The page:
That’s the way these people live, I’m not doing it for any sensationalist reasons, it’s a story about incest after all. I was very pleased at the projection yesterday that there were some black Africans from different countries. I was a bit worried because people can be quite prudish about seeing underwear, whether in Africa or anywhere. But I wasn’t sure, there haven’t been many so-called African films that have this sexual crudity. They were all relieved to see a film that wasn’t a cliché African film. It was just a film, it takes place in Africa and these people behave like that and that’s it. A woman from Kenya, a filmmaker, said, « It’s just like that where I live. » I said, « What do you mean? » and she said, « Everybody’s there, there’s somebody having sex with his sister, another is beating up his wife and there’s another one drunk all day, I just felt it was like being at home. » At that level of society which is poor and deprived, you can see that all over the world, people are all the same. The proletarians are fucking, shouting, swearing, hitting each other and bleeding, they’re all over the place. You go into the streets of any city in France, you’ll find these people. They look like they came from Triomf, everywhere. That’s just the way it is. The sexuality doesn’t have more than that, except that that’s the way Treppie is impotent, he talks a lot about sex and he wants to shock everybody, he’s stirring the shit all the time and driving everybody to the edge. He’s the catalyst in the film. But you see the sex scene at the beginning of the film, it’s an incest scene and for the other people in the house it’s just something that goes on all the time. One guy is having a cigarette, the other guy’s just waiting until it’s all over but no one talks about it. Then in the next scene, they’re having a chat about nice little things as though nothing happened.
It’s very shocking, and you see all the people of this district watching them, without saying anything or not intervening in any way. It’s a spectacle.
When the shoot was on, I saw the most amazing things going on. What was going on in the film was kind of gentle compared to what I saw happening around, on a Saturday night.
The new people who are moving in the district are terrible as well, aren’t they?
Oh, no.
I mean, the colored people nearby make fences, they revenge, they’re horrible as well.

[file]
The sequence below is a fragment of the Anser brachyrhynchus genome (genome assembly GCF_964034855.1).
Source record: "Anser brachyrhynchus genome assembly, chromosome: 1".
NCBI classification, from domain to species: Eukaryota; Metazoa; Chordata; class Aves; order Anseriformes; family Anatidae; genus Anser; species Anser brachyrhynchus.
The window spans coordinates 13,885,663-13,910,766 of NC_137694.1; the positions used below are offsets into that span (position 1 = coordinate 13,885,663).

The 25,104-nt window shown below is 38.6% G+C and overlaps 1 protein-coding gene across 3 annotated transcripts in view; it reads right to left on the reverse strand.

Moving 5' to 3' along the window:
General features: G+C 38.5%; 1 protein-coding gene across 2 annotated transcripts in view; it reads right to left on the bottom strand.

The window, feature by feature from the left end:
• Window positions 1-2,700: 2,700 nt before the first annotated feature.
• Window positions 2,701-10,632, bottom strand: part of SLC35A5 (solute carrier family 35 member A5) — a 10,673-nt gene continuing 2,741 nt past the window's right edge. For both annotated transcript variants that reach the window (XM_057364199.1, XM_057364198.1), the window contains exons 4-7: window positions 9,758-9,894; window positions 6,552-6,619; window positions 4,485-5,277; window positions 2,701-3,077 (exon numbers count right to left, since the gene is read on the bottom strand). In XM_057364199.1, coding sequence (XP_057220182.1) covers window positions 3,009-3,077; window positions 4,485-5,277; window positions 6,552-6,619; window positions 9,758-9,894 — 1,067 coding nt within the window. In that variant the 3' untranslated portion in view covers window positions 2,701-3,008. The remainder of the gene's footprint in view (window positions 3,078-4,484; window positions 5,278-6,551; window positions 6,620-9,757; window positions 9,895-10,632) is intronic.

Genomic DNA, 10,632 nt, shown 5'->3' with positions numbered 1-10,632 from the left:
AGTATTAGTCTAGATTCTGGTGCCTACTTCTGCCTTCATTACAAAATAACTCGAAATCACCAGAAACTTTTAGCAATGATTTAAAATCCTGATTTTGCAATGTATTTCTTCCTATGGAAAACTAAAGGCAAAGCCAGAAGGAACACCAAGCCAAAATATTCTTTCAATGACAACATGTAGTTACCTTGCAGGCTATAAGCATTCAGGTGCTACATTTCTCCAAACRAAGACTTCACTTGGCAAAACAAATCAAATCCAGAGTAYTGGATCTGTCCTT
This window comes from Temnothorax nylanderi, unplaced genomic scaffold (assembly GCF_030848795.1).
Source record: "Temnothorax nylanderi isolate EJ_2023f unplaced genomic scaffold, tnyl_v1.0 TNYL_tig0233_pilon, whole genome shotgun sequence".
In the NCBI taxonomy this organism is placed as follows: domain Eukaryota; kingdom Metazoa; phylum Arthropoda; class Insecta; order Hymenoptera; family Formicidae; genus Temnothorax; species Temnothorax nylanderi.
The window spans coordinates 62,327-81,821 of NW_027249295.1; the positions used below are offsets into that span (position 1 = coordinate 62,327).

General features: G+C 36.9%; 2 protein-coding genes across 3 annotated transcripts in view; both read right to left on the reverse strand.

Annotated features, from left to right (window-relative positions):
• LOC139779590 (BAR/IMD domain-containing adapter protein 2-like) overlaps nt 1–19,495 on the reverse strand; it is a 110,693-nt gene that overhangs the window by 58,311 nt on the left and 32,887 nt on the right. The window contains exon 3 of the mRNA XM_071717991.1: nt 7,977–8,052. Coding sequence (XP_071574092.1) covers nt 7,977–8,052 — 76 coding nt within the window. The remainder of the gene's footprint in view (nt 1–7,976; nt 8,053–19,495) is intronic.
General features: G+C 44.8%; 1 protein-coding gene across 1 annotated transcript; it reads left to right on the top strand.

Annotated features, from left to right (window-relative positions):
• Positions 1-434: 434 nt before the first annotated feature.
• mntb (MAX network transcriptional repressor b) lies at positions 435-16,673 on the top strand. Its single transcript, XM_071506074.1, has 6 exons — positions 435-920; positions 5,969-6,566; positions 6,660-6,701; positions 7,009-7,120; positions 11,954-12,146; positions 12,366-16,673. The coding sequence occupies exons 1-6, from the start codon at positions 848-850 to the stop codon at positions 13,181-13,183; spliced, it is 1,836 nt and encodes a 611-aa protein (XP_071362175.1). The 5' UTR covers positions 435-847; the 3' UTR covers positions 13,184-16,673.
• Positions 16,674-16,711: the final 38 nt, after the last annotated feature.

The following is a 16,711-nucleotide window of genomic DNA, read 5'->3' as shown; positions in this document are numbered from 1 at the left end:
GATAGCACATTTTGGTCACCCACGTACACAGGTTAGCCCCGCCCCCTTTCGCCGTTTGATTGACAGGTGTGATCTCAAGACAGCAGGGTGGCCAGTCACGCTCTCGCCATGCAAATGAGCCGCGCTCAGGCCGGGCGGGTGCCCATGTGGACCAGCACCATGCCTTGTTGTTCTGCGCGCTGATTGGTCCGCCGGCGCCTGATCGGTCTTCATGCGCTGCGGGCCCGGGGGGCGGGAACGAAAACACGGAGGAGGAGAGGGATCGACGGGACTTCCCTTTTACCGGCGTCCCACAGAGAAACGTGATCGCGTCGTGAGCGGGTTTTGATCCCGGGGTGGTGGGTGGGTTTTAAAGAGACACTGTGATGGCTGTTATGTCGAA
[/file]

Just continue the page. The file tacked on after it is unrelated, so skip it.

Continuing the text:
Yes, but they’re very real as well, it is a low-class suburb but the blacks moving across the road are quite middle-class and they just smile, they just go inside, they don’t say anything, they’re very dignified and they just laugh. Which is what I was pleased to see the audience stir. See « les petits blancs » behaving this way was just very good. At least to see them for what they are. But the colored guys improvised, it’s funny. Basically, there’s this aggression which is everywhere. But South Africa is a violent society because apartheid was a violent system and all the races were divided. The coloured speak Afrikaans, they speak Dutch, they don’t speak any African language. They wanted to be white. Now they want to be black so they’re in the middle. But the blacks say they’re not black people, they’re coloured people, they’re not one of us. There’s always division but it kind of works much better. I think it’s very positive that people may live in different areas but they mix in work, they have these friendships, these interracial marriages, separate and together. There’s a black middle-class, a very powerful one, thank God, a positive action in business. There are a lot of very good things going on. The film is set in 1994 so in other words the divisions were still much sharper. This guy is saying, « Now they’re just coming in the neighbourhood, these coloured guys, who do they think they are? They think they’re big deals. »
It is difficult to see the new South Africa in the film…
Well, I must say, very ironically, the most multiracial stratum of society is there today, because they’re all poor, their intermarriage is much more evident and dominant. There are black, white and coloured kids playing in the street, it’s incredibly integrated. No one locks the door and this is in the middle of Johannesburg. It was the most relaxed face of Johannesburg. You go in the middle-class suburbs and everybody’s living behind fortresses, protected with guns at the door, wire and everything because they’ve got money so whether they’re black or white or green, they’re living in fortresses. They’re much more divided in fact. They mix at the shopping centre, which is very chic, or at the cinema or in a restaurant but they don’t mix that easily. There, in the poor areas of South Africa, it’s very very mixed. That is truly multiracial. The rest of Africa is not as multiracial as down there at the bottom. It’s extraordinary.
How was it for you, coming from Zimbabwe, making a film in South Africa?